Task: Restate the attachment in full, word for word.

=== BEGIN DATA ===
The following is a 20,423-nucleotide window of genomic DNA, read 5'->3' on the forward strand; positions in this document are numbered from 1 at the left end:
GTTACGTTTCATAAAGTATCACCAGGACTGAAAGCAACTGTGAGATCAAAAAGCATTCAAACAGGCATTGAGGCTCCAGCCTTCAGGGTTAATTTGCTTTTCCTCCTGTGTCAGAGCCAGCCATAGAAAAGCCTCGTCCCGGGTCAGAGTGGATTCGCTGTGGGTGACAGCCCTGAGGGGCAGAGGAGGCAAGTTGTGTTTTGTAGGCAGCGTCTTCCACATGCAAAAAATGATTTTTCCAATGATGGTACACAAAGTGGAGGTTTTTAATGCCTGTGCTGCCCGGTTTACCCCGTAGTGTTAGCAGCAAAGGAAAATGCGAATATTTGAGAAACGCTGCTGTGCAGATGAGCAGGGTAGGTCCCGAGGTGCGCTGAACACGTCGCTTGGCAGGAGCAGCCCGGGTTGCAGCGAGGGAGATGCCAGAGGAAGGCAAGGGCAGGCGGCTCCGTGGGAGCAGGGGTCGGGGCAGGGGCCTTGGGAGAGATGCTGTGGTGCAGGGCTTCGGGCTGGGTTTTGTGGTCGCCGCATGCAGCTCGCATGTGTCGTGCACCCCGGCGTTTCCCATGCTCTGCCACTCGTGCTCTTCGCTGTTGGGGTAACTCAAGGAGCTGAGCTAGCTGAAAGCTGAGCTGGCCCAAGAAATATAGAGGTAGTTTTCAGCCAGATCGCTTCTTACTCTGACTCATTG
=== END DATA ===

The following is a 20,423-nucleotide window of genomic DNA, read 5'->3' on the forward strand; positions in this document are numbered from 1 at the left end:
GTTACGTTTCATAAAGTATCACCAGGACTGAAAGCAACTGTGAGATCAAAAAGCATTCAAACAGGCATTGAGGCTCCAGCCTTCAGGGTTAATTTGCTTTTCCTCCTGTGTCAGAGCCAGCCATAGAAAAGCCTCGTCCCGGGTCAGAGTGGATTCGCTGTGGGTGACAGCCCTGAGGGGCAGAGGAGGCAAGTTGTGTTTTGTAGGCAGCGTCTTCCACATGCAAAAAATGATTTTTCCAATGATGGTACACAAAGTGGAGGTTTTTAATGCCTGTGCTGCCCGGTTTACCCCGTAGTGTTAGCAGCAAAGGAAAATGCGAATATTTGAGAAACGCTGCTGTGCAGATGAGCAGGGTAGGTCCCGAGGTGCGCTGAACACGTCGCTTGGCAGGAGCAGCCCGGGTTGCAGCGAGGGAGATGCCAGAGGAAGGCAAGGGCAGGCGGCTCCGTGGGAGCAGGGGTCGGGGCAGGGGCCTTGGGAGAGATGCTGTGGTGCAGGGCTTCGGGCTGGGTTTTGTGGTCGCCGCATGCAGCTCGCATGTGTCGTGCACCCCGGCGTTTCCCATGCTCTGCCACTCGTGCTCTTCGCTGTTGGGGTAACTCAAGGAGCTGAGCTAGCTGAAAGCTGAGCTGGCCCAAGAAATATAGAGGTAGTTTTCAGCCAGATCGCTTCTTACTCTGACTCATTG